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Managing your COPD Medication: Side Effects and Health Benefits

Jan 6, 2021 4:52:24 PM / by Ana Eyssimont

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Chronic obstructive pulmonary disease (COPD) is a disease in your lungs that damages both your airways and the lung tissue, all of this damage makes it very difficult to breathe and causes other significant side effects that will impact your wellbeing. If you have COPD, you may have obstructive bronchiolitis, emphysema, or a combination of the two conditions.

 

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After being diagnosed with COPD, you will likely be exposed to several different kinds of medicines to help control your symptoms. These medications can help improve your quality of life, but it will not cure COPD. In fact, there is no cure for COPD, therefore, in this article will explain the different types of medicines used for COPD and how you can get the most out of these medications. For more information on COPD, see our LPT medical resource center 

 

All of the COPD medications and treatments can end up being very confusing to a COPD patient, so we took the time to break it down. In this article you will find: 

 

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  • Managing your COPD medication 
  • COPD Medication
    • Inhalers
    • Tablets 
    • Steroids
    • Antibiotics 
  • Side effects of COPD medications
  • Reducing side effects of COPD medication 
  • COPD treatments 
    • Pulmonary rehabilitation 
    • Oxygen therapy 
  • Side effects of COPD treatments 
  • Reducing side effects from COPD treatments

 

 Managing all of your COPD medication

 

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Before we get into specific COPD mediation, we thought it would be helpful to give you some tips on how to manage your COPD medication to the best of your ability. Simply dealing with a chronic illness is hard enough, so we compiled some ways you can take control of your medication.

 

The first and most important step in managing your COPD medication, is to develop a good system and then to make that system into your daily routine. Because your life and your condition is unique to you, your system should be individualized to meet your needs, but we have created an outline you can follow when developing your system, so make changes as you see fit.

 

  1. You can start by taking your medications in conjunction with your other daily routines or habits. For example, keep your morning and evening medications near your toothbrush. Then, when you brush your teeth in the morning and evening, you also take your medications.
  2. If you take pills several times throughout the day you can avoid forgetting to take your medication by using a watch or a phone with an alarm. Set the alarm for each of your scheduled medication times.
  3. If you do not already have a pillbox with different days of the week you can get one of those. There are also pillboxes with each day of the week and and even different times during the day. With this method, you can plan out a week's worth of medication at the beginning of every week as a part of your Sunday or Monday routine. You will also know when or if you miss any doses.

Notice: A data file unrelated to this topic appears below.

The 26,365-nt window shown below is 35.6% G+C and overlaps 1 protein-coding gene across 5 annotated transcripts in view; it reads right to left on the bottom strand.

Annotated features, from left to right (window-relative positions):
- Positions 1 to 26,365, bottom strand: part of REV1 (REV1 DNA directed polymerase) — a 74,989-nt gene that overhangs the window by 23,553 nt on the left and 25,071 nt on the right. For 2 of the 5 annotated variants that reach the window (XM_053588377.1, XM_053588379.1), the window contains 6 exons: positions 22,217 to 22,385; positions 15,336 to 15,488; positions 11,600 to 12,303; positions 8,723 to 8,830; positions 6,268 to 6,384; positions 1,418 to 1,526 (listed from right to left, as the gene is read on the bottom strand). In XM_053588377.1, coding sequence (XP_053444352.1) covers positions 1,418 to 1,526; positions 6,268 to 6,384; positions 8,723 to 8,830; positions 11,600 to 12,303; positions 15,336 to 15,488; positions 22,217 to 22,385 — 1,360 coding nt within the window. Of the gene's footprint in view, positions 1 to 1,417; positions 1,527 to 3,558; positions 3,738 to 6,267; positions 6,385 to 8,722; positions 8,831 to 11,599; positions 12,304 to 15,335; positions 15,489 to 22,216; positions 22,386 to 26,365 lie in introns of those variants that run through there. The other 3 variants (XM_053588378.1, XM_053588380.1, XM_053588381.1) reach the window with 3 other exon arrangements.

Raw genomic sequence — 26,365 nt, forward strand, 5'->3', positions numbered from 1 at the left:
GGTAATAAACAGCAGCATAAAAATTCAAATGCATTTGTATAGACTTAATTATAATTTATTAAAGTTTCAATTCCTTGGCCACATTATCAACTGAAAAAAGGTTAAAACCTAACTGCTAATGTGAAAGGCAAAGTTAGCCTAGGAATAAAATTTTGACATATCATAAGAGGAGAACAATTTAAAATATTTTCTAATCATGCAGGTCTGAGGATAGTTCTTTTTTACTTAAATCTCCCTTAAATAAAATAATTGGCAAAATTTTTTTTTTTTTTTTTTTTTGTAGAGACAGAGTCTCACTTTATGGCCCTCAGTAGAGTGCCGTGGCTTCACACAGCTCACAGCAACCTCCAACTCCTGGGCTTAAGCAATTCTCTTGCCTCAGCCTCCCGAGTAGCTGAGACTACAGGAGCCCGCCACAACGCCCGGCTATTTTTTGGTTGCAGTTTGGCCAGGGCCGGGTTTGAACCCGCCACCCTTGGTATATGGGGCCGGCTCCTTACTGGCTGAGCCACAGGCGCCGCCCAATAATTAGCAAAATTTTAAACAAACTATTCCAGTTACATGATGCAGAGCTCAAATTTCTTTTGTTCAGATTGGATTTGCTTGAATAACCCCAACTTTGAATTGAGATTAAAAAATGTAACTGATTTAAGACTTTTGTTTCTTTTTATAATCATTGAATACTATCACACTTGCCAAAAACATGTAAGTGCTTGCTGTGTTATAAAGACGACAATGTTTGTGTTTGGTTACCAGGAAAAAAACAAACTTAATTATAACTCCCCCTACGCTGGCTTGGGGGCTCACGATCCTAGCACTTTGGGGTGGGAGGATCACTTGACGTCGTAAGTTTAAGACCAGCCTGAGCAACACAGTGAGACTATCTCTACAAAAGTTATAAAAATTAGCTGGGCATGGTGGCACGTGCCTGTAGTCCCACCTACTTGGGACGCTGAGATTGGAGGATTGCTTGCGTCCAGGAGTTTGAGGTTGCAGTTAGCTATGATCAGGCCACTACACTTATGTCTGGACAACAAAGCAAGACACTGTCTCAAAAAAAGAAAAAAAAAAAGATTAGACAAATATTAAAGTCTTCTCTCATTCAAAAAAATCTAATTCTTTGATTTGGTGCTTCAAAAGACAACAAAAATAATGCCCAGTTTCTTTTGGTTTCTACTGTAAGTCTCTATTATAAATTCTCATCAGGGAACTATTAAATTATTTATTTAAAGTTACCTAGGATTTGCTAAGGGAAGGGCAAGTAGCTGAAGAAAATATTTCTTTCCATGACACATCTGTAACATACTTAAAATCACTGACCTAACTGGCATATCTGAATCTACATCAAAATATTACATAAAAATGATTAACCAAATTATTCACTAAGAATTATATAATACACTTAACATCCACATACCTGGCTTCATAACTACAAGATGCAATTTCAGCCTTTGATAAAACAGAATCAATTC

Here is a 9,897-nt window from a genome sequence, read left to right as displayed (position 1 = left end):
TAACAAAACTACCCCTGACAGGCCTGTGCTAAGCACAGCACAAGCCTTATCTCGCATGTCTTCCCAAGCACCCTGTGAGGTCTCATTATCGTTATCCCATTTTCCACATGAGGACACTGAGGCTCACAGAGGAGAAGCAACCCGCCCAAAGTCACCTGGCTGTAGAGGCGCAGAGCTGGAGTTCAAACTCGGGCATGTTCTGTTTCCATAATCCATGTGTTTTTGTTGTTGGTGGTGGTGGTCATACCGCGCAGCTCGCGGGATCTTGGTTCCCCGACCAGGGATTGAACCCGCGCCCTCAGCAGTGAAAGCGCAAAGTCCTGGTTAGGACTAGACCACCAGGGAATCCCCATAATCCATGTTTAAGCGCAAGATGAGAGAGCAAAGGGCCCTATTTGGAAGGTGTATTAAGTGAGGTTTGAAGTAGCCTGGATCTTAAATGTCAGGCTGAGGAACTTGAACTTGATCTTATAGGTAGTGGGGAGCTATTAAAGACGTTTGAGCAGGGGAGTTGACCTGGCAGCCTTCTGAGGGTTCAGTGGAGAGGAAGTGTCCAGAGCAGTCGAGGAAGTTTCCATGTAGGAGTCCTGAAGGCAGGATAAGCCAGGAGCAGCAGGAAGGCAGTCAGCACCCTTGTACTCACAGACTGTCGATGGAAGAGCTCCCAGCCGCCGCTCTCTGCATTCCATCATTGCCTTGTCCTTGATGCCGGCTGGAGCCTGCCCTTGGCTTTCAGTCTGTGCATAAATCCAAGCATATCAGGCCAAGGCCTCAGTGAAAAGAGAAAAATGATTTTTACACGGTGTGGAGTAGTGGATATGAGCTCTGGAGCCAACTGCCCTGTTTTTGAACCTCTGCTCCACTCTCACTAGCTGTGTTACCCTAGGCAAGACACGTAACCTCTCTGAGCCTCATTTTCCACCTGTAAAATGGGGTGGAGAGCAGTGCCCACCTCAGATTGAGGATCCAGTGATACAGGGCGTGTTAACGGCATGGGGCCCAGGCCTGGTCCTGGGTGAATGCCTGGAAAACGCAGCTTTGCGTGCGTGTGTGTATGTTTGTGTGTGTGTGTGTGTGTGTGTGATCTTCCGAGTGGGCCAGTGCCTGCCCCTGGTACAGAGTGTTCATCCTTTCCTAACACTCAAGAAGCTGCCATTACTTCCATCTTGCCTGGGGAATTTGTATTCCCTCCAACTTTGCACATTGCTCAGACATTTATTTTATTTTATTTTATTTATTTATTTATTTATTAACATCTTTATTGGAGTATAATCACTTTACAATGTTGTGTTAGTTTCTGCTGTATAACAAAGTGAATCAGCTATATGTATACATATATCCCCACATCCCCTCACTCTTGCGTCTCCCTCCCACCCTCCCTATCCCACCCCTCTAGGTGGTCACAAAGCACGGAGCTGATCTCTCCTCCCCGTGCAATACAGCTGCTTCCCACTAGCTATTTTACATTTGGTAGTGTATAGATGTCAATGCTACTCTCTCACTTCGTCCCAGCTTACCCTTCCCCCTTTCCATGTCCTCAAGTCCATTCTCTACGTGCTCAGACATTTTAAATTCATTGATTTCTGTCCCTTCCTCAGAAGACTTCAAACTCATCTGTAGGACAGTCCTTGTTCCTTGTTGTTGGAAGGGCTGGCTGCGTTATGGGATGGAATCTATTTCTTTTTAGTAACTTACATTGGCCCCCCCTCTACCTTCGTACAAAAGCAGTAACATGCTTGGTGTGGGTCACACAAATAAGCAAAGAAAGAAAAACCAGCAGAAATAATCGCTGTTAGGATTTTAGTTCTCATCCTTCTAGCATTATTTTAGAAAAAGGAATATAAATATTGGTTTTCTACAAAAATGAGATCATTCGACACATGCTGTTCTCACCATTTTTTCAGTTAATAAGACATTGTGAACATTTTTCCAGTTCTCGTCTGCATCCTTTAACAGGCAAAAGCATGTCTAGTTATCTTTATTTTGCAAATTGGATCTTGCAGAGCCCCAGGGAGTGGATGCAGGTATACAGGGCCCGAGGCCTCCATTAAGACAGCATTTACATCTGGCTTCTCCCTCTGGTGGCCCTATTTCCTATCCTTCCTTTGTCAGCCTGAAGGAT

4. Sometimes it can be challenging to organize your pillbox so ask for help - from a family member, caregiver or friend, even someone in your doctor's office.
  5. You can also keep track of your medication everyday by writing in a journal. This can help you decipher which medications you are taking are giving you bad side effects. Having a journal also help you to remember when you took your medication so you don't miss any doses.
  6. Always have a backup medication on trips away from home and other adventures. This way you have a full day's worth of medication should something come up.
  7. If you continue to experience unpleasant side effects from your medication, write it down and try to decipher which medication is effecting you adversely. Your doctor may try to change the dose, and if that doesn't relieve your side effects they may change your medication.
  8. If you are unsure how to take your inhaled medication, you can have your health care provider watch you take your inhaled medication to make sure you are doing it correctly. Ask for any pointers that might improve your technique so your medication can actually help you.
  9. Bring you medications with you on your carry-on bag when you are traveling. Be sure to keep a copy of the prescriptions for your medications also.
  10. If you are traveling with oxygen click here, to learn more about oxygen therapy and travel. 



If you're still having a hard time managing your medications, ask your doctor for more suggestions, and involve the people in your life who love and care for you.

 

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Inhalers

If COPD is affecting your breathing, you'll usually be given an inhaler. Inside of your inhalers are Bronchodilators, this is the medication that you breathe in making it easier to breathe by relaxing and widening your airways.

 

There are different kinds of bronchodilators, and they will all affect you differently. The different types of bronchodilators depend on three things:

  1. Chemical make-up
  2. How fast it works
  3. How long it lasts

There are short-acting, long-acting, also known as beta agonists and anticholinergics medications, and then there are steroid inhalers. All of which are used for different purposes.